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Soviet Losses

 

For decades the Soviet authorities prohibited delving into the real cost of the Soviet victory or scrutinizing the causes of the military defeats at the start of the war. Soviet losses were deliberately played down in official statistics. Only with the advent of greater openness under Gorbachev did the true extent of the tragic mistakes of the Soviet leadership and of the human toll exacted for the victory become known.

The USSR bore the brunt of the war against Nazi Germany. From June 1941 to May 1945, the Soviet-German front was the main line of battle. In battles with the Red Army the Wehrmacht lost over 73 percent of its manpower, 75 percent of its tanks and artillery, and over 75 percent of its aircraft.

The human cost of the Soviet victory was immense. The country lost one-seventh of its prewar population, which declined from 197 million in June 1941 to only 171 million at the end of 1945. Its total human losses are estimated at 26 to 27 million people. This number includes 8 to 9 million soldiers, who were killed in action or died of wounds or disease. The rest were civilian deaths caused by illness, malnourishment, and ill treatment in occupied territory, in captivity in German-occupied Europe, and in the harsh conditions of the Soviet rear. In just one episode of the warthe 900-day-long siege of Leningrad800,000 civilians died of undernourishment and bombardments.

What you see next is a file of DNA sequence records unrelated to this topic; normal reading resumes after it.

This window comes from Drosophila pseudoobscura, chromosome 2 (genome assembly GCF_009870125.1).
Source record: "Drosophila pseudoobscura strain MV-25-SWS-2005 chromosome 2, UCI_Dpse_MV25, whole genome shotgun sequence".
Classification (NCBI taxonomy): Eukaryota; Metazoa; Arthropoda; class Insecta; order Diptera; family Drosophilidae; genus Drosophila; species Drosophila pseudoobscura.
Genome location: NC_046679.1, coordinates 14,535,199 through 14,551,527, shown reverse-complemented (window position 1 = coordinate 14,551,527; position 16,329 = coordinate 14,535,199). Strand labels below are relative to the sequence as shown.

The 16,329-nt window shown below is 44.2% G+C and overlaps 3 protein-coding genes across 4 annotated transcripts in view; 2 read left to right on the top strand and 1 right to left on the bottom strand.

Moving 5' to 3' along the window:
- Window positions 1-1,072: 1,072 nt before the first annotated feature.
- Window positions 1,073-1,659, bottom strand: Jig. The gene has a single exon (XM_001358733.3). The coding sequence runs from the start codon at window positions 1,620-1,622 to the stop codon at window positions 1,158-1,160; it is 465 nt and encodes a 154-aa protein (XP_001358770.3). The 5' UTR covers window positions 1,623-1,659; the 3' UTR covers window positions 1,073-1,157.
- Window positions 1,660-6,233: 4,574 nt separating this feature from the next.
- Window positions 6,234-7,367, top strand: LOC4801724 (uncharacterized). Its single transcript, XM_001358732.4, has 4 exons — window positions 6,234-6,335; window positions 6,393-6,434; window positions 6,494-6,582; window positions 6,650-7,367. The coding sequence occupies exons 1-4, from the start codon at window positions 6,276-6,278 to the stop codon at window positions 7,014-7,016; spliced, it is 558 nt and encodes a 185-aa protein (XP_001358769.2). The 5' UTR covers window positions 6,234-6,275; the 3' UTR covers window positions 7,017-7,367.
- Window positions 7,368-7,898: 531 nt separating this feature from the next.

The Soviet human toll was a demographic catastrophe that exceeded by far German losses (1314 million) or those of its Western Allies, Britain (370,000) and the United States (300,000).

The direct material damage wrought by war amounted to one-third of the countrys entire national wealth. Over 1,700 cities and towns and over 70,000 villages were completely or partially destroyed, leaving 25 million people without homes. Many major cities, such as Stalingrad, Sebastopol, Novorossijsk, Voronezh, Novgorod, Pskov, and Smolensk, lay in ruins, with many completely razed to the ground. The Soviet industry lost 32,000 large- and medium-scale enterprises, while agriculture sustained immense losses in livestock slaughtered or requisitioned for the needs of the occupying armies.

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USSR in World War II

 

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